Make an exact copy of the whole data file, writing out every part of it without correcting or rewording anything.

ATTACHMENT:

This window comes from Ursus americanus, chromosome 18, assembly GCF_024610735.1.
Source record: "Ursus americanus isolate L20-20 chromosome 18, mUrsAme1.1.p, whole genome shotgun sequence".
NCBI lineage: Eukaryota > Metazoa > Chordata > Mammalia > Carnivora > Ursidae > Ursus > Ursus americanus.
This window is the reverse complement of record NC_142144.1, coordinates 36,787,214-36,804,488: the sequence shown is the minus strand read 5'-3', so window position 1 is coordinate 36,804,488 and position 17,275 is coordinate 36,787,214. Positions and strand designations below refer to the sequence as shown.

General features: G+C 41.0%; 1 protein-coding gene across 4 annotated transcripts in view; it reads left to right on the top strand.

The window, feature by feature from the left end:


This window comes from Ursus americanus, chromosome 18, assembly GCF_024610735.1.
Source record: "Ursus americanus isolate L20-20 chromosome 18, mUrsAme1.1.p, whole genome shotgun sequence".
NCBI lineage: Eukaryota > Metazoa > Chordata > Mammalia > Carnivora > Ursidae > Ursus > Ursus americanus.
This window is the reverse complement of record NC_142144.1, coordinates 36,787,214-36,804,488: the sequence shown is the minus strand read 5'-3', so window position 1 is coordinate 36,804,488 and position 17,275 is coordinate 36,787,214. Positions and strand designations below refer to the sequence as shown.

General features: G+C 41.0%; 1 protein-coding gene across 4 annotated transcripts in view; it reads left to right on the top strand.

The window, feature by feature from the left end: